open cholecystectomy                        laparoscopic cholecystectomy           

                                    thyroid lobectomy                 


parathyroidectomy                   variceal exploration    

subtotal thyroidectomy                        CBD exploration                     


                                    Whipple procedure/pancreatojejunostomy                              






1.         Discuss the liver pathologies:  ascites, portal hypertension, jaundice, and cirrhosis.

            Identify clinical manifestations and causes for each.  Include examples which explain

            how one type of pathology may contribute to the development of the another.


2.         Trace the pathway of bile, from the liver to the duodenum, and identify the principle

            ingredients of bile.  Explain the main disorders that can cause jaundice, categorized as

            pre-hepatic, intra-hepatic, and post-hepatic


3.         Compare and contrast hypothyroidism and hyperthyroidism.

The following procedures are divided into material appearing on each test.  The terms in bold print are the procedures that are to be known in detail as described previously.  For testing purposes, those in regular print are to be defined only.


Test #3 :GYN


C-Section                                D & C

LAVH                                     TAH




                                    pelvic exenteration                  LEEP

Hysteroscopy                           cervical conization

                                    A & P repair                            exc. of bartholin's cyst

                                    vulvectomy                              oophorectomy

                                    cervical cerclage                      endometrial ablation

                                    tubal ligation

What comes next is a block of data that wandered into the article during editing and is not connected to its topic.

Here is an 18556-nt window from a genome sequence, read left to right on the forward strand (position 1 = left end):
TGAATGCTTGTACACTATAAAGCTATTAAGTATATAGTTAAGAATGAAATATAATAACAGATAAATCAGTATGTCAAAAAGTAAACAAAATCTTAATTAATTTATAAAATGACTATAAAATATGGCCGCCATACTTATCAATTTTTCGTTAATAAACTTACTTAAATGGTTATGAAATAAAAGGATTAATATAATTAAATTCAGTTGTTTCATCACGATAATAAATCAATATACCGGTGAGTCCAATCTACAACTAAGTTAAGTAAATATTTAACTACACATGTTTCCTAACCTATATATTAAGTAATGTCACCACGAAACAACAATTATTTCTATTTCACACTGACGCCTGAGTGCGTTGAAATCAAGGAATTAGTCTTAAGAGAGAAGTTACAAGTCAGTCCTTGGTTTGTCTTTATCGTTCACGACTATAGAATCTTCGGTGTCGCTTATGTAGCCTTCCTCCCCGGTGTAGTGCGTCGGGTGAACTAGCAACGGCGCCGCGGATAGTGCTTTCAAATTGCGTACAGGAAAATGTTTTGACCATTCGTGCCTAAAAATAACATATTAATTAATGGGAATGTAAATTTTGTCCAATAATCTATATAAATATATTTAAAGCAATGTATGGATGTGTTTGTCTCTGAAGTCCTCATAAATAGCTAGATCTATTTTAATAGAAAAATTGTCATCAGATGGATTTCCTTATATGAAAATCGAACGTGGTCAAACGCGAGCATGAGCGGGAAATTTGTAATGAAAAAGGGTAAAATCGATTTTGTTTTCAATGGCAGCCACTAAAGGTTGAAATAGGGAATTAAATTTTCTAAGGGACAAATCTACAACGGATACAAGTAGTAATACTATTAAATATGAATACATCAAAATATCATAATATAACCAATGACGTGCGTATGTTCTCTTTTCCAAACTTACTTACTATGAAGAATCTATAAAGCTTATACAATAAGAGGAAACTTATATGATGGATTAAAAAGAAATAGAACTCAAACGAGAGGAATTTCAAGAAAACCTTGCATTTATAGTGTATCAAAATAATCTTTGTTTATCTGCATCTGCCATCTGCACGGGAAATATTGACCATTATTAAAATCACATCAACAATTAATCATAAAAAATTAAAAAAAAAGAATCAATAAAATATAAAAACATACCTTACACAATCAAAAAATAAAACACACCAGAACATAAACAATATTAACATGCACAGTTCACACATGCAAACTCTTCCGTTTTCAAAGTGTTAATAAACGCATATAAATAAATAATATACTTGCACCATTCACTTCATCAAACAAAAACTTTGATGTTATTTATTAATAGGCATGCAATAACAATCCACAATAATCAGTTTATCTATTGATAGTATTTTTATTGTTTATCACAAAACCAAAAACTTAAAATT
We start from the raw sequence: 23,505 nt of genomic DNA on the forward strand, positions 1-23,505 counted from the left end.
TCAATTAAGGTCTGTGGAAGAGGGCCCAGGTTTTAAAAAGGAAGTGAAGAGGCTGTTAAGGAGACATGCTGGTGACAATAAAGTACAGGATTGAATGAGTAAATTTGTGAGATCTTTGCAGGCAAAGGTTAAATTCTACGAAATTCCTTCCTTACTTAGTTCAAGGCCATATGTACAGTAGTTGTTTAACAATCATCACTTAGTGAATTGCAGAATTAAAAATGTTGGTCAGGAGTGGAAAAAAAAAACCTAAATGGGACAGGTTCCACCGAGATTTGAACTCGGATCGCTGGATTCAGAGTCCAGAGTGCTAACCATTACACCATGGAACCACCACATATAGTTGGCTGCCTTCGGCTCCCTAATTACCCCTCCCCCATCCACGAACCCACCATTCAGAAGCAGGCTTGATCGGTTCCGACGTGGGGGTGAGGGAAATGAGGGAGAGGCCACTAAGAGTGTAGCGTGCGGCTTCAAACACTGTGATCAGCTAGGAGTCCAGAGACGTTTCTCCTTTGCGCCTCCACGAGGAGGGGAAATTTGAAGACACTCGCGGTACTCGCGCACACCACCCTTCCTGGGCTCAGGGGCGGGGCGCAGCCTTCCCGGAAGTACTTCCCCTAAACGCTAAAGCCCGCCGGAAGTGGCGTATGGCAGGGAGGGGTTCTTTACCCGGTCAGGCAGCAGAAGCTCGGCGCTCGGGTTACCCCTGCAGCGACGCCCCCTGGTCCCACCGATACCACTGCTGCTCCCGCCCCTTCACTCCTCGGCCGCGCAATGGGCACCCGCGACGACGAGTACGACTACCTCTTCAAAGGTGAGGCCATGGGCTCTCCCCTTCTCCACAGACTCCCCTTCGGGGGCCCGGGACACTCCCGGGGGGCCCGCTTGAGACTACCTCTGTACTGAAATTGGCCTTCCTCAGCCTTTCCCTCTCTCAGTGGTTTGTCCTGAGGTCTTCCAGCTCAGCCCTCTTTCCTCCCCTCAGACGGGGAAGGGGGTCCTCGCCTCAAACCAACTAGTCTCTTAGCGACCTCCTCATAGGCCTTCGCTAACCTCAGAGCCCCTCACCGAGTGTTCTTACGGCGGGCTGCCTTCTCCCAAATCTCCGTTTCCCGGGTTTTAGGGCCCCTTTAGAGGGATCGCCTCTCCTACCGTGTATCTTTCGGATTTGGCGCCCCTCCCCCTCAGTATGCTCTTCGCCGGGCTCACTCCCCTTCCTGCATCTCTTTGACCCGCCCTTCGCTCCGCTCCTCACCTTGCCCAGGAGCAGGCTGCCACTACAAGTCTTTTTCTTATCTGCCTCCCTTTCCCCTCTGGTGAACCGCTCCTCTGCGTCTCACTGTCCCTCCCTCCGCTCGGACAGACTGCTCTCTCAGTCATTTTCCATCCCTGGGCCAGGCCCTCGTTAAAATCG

abdominal myomectomy        




1.         Differentiate between cystocele, rectocele, and enterocele.


2.         Define and describe leiomyomas; discuss its development and include treatments.


3.         Define and describe endometriosis; briefly list why endometriosis is important.


4.         List the reasons for performing a C-section.  Define VBAC and discuss the risks of VBAC.


5.         Discuss elective sterilization methods.



The following procedures are divided into material appearing on each test.  The terms in bold print are the procedures that are to be known in detail as described previously.  For testing purposes, those in regular print are to be defined only.




                                    ORIF radius/ ulna                             

                                    open rotator cuff repair

                                    compression hip screw/ ORIF hip

                                    femoral head -- replacement/ ORIF hip

                                    total knee arthroplasty



                                    carpal tunnel release                            external fixation

                                    tenorrhaphy                                         tibial osteotomy

                                    fasciectomy                                         patellar realignment